Wheeler’s debut should help SNY’s sagging ratings according to Neil Best of Newsday who writes:
SNY is on pace for the lowest Mets ratings in its eight-season history, stuck with a team out of contention earlier than any other in that span, and suddenly has been gifted with a marquee attraction.
“I think this team, fan base, organization, and maybe a little bit the announcers, need a jolt of excitement, and he provides that,” Ron Darling said of Wheeler.
Darling and fellow analyst Bobby Ojeda also weighed in on Terry Collins’ decision to go with a six-man rotation, with both agreeing that “going with a six-man rotation after adding Wheeler would be disastrous.”
You don’t have to be a rocket scientist to see that revenue and fan interest is severely down across every level of the Mets business ranging from attendance, merchandising, and of course viewership.
Fans have become disenfranchised, disillusioned and many have crossed the line and are simply outraged. I haven’t seen this kind of sentiment toward the team since M. Donald Grant was in charge, and we all know how that wound up.
That they really can’t see that Shaun Marcum isn’t part of the equation is somewhat perplexing. The front office has become gun shy and indecisive along with their manager Collins. Somehow, in their minds, a pitcher who had zero value when they signed him three weeks before spring training, can become some sort of a chip to trade. Teams weren’t interested in Marcum when all it took was an incentive laden contract to sign him, and yet now they expect teams to pony up prospects for him? Illogical on all levels.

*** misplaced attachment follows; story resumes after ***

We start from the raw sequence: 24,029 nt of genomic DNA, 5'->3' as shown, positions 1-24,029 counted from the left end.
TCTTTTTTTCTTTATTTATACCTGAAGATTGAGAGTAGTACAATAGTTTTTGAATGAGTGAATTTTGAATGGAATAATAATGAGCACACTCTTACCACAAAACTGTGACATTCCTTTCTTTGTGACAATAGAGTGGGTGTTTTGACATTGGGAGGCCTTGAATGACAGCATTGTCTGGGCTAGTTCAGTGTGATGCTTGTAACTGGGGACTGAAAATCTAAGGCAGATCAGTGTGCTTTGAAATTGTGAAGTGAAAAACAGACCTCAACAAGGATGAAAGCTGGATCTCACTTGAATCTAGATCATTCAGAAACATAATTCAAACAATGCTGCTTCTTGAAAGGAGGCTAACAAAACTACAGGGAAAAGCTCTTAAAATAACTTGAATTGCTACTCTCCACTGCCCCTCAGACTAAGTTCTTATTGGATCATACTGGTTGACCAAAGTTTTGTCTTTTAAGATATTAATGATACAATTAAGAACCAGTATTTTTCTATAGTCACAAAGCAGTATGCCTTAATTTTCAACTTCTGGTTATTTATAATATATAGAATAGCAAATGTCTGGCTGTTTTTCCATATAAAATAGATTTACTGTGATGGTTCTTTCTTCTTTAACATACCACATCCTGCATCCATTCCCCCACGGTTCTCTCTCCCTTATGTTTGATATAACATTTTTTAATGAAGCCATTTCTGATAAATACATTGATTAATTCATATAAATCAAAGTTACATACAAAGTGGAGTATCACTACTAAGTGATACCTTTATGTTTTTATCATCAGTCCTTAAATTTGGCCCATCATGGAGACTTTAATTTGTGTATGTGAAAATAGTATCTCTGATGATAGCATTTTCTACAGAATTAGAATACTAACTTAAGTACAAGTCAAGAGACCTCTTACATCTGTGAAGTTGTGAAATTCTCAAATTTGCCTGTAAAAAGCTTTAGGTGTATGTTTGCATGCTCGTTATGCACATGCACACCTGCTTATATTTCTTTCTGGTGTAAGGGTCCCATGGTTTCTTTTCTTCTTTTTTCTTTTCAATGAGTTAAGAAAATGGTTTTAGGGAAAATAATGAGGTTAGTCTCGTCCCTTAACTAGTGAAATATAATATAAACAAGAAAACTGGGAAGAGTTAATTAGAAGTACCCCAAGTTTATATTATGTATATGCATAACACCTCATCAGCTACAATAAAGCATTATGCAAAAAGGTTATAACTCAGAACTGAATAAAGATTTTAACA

As for SNY viewership and ratings, it’s become a non-stop barrage of Cholula Hot Sauce spots, Acorn Stair Lifts, and what have you.
It’s a constant barrage of noise and distractions… Right in the middle of one game last week, they ran a chat on MetsBlog for a half hour with Bobby Ojeda who was supposed to be analyzing the game.
Kevin Burkhardt’s in-game interviews are becoming more frequent and twice as long, many of them interrupting the play on the field.
There’s a sponsor for everything that could happen in a game. They got it all covered… That drag bunt was brought to you by… That throw to the plate was sponsored by… That walk-off homerun by Freddie Freeman was presented by…
I wonder what percentage of a Mets game is the actual Mets game?